“Think about that,” the lawyer says. “The fact that you were watching the door, expecting to see the missing woman, proves that you have a reasonable doubt as to whether a murder was actually committed.”
He sits down confidently, and the judge sends the jury off to deliberate. They return in ten minutes and declare the man guilty.
“Guilty?” says the lawyer. “How can that be? You were all watching the door!”
“Most of us were watching the door,” says the foreman. “But one of us was watching the defendant, and he wasn’t watching the door.”
One day [Ben Franklin] came, half-frozen from his long ride, to a wayside inn. A great crowd was about the fire, and for some time Franklin stood shivering. Suddenly he turned to the hostler.
‘Hostler,’ said he in a loud voice, ‘have you any oysters?’
‘Well, then,’ commanded Franklin in still louder tones, ‘give my horse a peck!’
‘What!’ exclaimed the hostler, ‘give your horse oysters!’
‘Yes,’ said Franklin, ‘give him a peck.’
The hostler, decidedly astonished, prepared the oysters and started for the stable. Everybody instantly arose from the fire-place and rushed out to see the marvellous horse eat oysters. Franklin took the most comfortable seat before the roaring blaze, and calmly awaited developments. Soon all returned, disappointed and shivering.
‘I gave him the oysters, sir,’ said the hostler, ‘but he wouldn’t eat them.’
‘Oh, well, then,’ answered Franklin nonchalantly, ‘I suppose I shall have to eat them myself. Suppose you try him with a peck of oats.’
— Carl Holliday, The Wit and Humor of Colonial Days, 1912
Jokes from the Soviet Union, from University of Louisville historian Bruce Adams’ 2005 collection Tiny Revolutions in Russia:
A man is walking along the road wearing only one boot. ‘Did you lose a boot?’ a passerby asks sympathetically. ‘No, I found one,’ the man answers happily.
What is it that doesn’t knock, growl or scratch the floor?
A machine made in the USSR for knocking, growling, and scratching the floor.
It is the middle of the night. There is a knock at the door. Everyone leaps out of bed. Papa goes shakily to the door. ‘It’s all right,’ he says, coming back. ‘The building’s on fire.’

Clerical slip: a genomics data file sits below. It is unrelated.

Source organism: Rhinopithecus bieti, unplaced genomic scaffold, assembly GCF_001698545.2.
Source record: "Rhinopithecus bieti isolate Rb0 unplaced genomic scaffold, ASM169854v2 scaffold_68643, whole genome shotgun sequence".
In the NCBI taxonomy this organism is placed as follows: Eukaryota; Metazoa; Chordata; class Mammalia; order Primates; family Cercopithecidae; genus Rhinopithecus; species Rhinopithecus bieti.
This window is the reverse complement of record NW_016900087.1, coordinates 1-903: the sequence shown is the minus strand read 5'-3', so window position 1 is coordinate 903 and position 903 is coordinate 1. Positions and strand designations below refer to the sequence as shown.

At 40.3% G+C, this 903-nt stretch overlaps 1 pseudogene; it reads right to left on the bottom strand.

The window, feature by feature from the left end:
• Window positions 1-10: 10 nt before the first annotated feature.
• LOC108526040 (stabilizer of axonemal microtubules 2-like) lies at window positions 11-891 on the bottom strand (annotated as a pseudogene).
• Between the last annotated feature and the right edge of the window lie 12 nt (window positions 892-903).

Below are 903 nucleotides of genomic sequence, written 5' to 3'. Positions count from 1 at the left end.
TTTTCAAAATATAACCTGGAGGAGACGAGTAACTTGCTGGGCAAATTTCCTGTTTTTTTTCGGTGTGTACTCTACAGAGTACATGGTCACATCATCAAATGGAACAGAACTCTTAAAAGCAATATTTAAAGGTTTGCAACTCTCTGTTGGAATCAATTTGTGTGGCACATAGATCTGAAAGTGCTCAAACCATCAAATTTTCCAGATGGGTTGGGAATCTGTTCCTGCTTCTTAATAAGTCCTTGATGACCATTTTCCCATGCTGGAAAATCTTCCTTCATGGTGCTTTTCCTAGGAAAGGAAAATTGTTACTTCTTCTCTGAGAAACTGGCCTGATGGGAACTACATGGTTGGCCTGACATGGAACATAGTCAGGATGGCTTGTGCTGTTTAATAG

A shopper asks a food store clerk, ‘Are you all out of meat again?’ ‘No, they’re out of meat in the store across the way. Here we’re out of fish.’
Why doesn’t the Soviet Union send people to the Moon?
They are afraid they won’t come back.
A man fell asleep on a bus. When someone stepped on his foot, he woke with a start and applauded. ‘What are you doing, citizen?’ ‘I was dreaming I was at a meeting.’
‘What is the difference between Pravda [Truth] and Izvestia [The News]?’
‘There is no truth in The News, and no news in the Truth.’
“In the Soviet Army,” said Stalin, “it takes more courage to retreat than advance.”
When Franklin was negotiating in Paris, he sometimes went into a café to play at chess. A crowd usually assembled, of course to see the man rather than the play. Upon one occasion, Franklin lost in the middle of the game, when composedly taking the king from the board, he put him into his pocket, and continued to move. The antagonist looked up. The face of Franklin was so grave, and his gesture so much in earnest, that he began with an expostulatory, ‘Sir.’ ‘Yes, Sir, continue,’ said Franklin, ‘and we shall soon see that the party without a king will win the game.’
— From a letter by Frances Wright to Jeremy Bentham, relaying an anecdote from Lafayette, Sept. 12, 1821
The 1957 edition of Exotica: Pictorial Cyclopedia of Indoor Plants included a species called Rumandia cocacoliensis of the family Alcoholiaceae.
The description read “Cuba-libre tall, stemless, succulent, with brown-frosty bloom often with lemon flavor; good in summer, keep cool.”
It was indexed without a page number, and disappeared from subsequent editions.
An Irishman, unknown to me, presented a check of one of our customers, payable to the order of Pat O’Flaherty. I told him it would be necessary for him to bring some one to identify him. ‘Identify! and what in God’s name is that?’ he answered. I endeavored to explain to him that he must go and bring in some of his friends whom we knew to satisfy us that he was Pat O’Flaherty. ‘All right,’ he said, and started off; but had scarcely gone fifty yards when he returned, and with a knowing twinkle in his eye, called out to me, ‘See here, if I’m not Pat O’Flaherty, who the divil am I?’ This was unanswerable.
— Henry C. Percy, Our Cashier’s Scrap-Book, 1879
Full text of “The Unsuccessful Self-Treatment of a Case of ‘Writer’s Block’,” by Dennis Upper, from the Journal of Applied Behavior Analysis, Fall 1974:
In late May 1927, when the world had been rejoicing for a week over Charles Lindbergh’s nonstop solo flight across the Atlantic, Robert Benchley sent a telegram to Charles Brackett in Paris:
ANY TIDINGS OF LINDBERGH? LEFT HERE WEEK AGO AM WORRIED.
Brackett wrote back:
DO YOU MEAN GEORGE LINDBERGH?